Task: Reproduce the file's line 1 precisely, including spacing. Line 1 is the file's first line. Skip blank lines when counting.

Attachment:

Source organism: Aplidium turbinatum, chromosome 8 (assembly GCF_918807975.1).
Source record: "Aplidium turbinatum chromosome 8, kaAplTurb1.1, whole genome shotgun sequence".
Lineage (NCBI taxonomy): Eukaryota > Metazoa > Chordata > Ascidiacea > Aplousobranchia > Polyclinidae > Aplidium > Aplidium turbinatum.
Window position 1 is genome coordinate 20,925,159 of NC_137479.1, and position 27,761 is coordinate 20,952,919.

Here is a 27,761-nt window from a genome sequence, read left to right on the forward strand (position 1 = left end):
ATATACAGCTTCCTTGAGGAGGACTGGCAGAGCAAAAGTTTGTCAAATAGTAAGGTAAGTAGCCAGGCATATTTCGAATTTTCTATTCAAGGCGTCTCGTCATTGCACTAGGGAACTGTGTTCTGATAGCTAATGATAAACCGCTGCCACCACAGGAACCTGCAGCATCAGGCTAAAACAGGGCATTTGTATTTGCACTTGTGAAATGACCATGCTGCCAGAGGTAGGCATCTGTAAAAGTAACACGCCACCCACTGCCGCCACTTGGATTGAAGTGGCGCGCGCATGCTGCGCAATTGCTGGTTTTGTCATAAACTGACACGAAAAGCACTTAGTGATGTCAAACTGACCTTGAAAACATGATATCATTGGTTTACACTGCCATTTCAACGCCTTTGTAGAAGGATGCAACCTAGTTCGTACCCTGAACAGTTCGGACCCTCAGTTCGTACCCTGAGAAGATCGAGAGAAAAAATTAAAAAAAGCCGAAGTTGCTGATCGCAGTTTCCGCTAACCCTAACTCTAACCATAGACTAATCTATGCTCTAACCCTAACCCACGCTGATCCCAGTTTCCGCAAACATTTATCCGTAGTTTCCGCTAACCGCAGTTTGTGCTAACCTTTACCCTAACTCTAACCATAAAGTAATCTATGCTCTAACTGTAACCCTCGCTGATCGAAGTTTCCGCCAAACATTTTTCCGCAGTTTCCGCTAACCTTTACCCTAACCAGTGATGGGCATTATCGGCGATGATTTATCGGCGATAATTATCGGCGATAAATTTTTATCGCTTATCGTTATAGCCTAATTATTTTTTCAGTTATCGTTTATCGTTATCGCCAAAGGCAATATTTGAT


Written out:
Source organism: Aplidium turbinatum, chromosome 8 (assembly GCF_918807975.1).